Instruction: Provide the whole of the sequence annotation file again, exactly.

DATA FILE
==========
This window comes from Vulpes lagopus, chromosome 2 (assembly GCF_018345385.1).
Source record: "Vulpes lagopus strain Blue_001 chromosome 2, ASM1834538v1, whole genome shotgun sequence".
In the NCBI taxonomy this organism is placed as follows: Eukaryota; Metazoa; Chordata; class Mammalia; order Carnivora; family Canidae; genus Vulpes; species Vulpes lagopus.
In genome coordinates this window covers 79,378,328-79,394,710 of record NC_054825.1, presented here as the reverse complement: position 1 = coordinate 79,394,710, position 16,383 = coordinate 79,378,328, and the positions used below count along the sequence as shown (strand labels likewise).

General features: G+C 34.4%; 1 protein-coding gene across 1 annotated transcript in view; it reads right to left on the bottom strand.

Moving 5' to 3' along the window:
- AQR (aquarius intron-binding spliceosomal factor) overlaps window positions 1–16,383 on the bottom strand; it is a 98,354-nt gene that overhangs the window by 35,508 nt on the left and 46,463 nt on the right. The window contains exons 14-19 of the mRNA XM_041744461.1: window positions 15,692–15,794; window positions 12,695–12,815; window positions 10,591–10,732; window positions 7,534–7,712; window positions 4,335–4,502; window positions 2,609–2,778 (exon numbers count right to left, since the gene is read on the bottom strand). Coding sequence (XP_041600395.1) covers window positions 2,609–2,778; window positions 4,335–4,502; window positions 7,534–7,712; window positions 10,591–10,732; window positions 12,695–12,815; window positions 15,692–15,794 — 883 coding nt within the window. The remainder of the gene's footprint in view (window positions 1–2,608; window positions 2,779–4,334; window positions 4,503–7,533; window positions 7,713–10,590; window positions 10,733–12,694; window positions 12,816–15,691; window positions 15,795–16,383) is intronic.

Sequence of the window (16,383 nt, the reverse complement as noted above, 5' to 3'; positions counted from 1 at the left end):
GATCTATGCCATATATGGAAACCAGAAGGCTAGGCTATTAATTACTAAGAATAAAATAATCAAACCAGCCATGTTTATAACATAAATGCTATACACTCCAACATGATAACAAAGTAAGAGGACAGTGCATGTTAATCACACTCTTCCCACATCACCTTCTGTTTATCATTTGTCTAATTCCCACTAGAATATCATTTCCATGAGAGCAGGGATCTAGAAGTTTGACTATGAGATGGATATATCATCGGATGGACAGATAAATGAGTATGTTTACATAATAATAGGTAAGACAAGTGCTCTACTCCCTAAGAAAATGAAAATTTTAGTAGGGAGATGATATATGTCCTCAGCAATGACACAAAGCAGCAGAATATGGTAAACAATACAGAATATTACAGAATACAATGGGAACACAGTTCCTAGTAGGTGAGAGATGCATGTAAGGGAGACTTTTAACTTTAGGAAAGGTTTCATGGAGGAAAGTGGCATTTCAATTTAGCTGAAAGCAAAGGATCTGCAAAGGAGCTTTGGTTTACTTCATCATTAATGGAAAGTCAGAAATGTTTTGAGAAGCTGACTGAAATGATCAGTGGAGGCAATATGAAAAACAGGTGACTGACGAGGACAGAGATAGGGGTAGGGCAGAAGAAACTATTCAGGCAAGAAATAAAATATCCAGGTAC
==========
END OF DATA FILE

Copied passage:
This window comes from Vulpes lagopus, chromosome 2 (assembly GCF_018345385.1).
Source record: "Vulpes lagopus strain Blue_001 chromosome 2, ASM1834538v1, whole genome shotgun sequence".
In the NCBI taxonomy this organism is placed as follows: Eukaryota; Metazoa; Chordata; class Mammalia; order Carnivora; family Canidae; genus Vulpes; species Vulpes lagopus.
In genome coordinates this window covers 79,378,328-79,394,710 of record NC_054825.1, presented here as the reverse complement: position 1 = coordinate 79,394,710, position 16,383 = coordinate 79,378,328, and the positions used below count along the sequence as shown (strand labels likewise).

General features: G+C 34.4%; 1 protein-coding gene across 1 annotated transcript in view; it reads right to left on the bottom strand.

Moving 5' to 3' along the window:
- AQR (aquarius intron-binding spliceosomal factor) overlaps window positions 1–16,383 on the bottom strand; it is a 98,354-nt gene that overhangs the window by 35,508 nt on the left and 46,463 nt on the right. The window contains exons 14-19 of the mRNA XM_041744461.1: window positions 15,692–15,794; window positions 12,695–12,815; window positions 10,591–10,732; window positions 7,534–7,712; window positions 4,335–4,502; window positions 2,609–2,778 (exon numbers count right to left, since the gene is read on the bottom strand). Coding sequence (XP_041600395.1) covers window positions 2,609–2,778; window positions 4,335–4,502; window positions 7,534–7,712; window positions 10,591–10,732; window positions 12,695–12,815; window positions 15,692–15,794 — 883 coding nt within the window. The remainder of the gene's footprint in view (window positions 1–2,608; window positions 2,779–4,334; window positions 4,503–7,533; window positions 7,713–10,590; window positions 10,733–12,694; window positions 12,816–15,691; window positions 15,795–16,383) is intronic.

Sequence of the window (16,383 nt, the reverse complement as noted above, 5' to 3'; positions counted from 1 at the left end):
GATCTATGCCATATATGGAAACCAGAAGGCTAGGCTATTAATTACTAAGAATAAAATAATCAAACCAGCCATGTTTATAACATAAATGCTATACACTCCAACATGATAACAAAGTAAGAGGACAGTGCATGTTAATCACACTCTTCCCACATCACCTTCTGTTTATCATTTGTCTAATTCCCACTAGAATATCATTTCCATGAGAGCAGGGATCTAGAAGTTTGACTATGAGATGGATATATCATCGGATGGACAGATAAATGAGTATGTTTACATAATAATAGGTAAGACAAGTGCTCTACTCCCTAAGAAAATGAAAATTTTAGTAGGGAGATGATATATGTCCTCAGCAATGACACAAAGCAGCAGAATATGGTAAACAATACAGAATATTACAGAATACAATGGGAACACAGTTCCTAGTAGGTGAGAGATGCATGTAAGGGAGACTTTTAACTTTAGGAAAGGTTTCATGGAGGAAAGTGGCATTTCAATTTAGCTGAAAGCAAAGGATCTGCAAAGGAGCTTTGGTTTACTTCATCATTAATGGAAAGTCAGAAATGTTTTGAGAAGCTGACTGAAATGATCAGTGGAGGCAATATGAAAAACAGGTGACTGACGAGGACAGAGATAGGGGTAGGGCAGAAGAAACTATTCAGGCAAGAAATAAAATATCCAGGTAC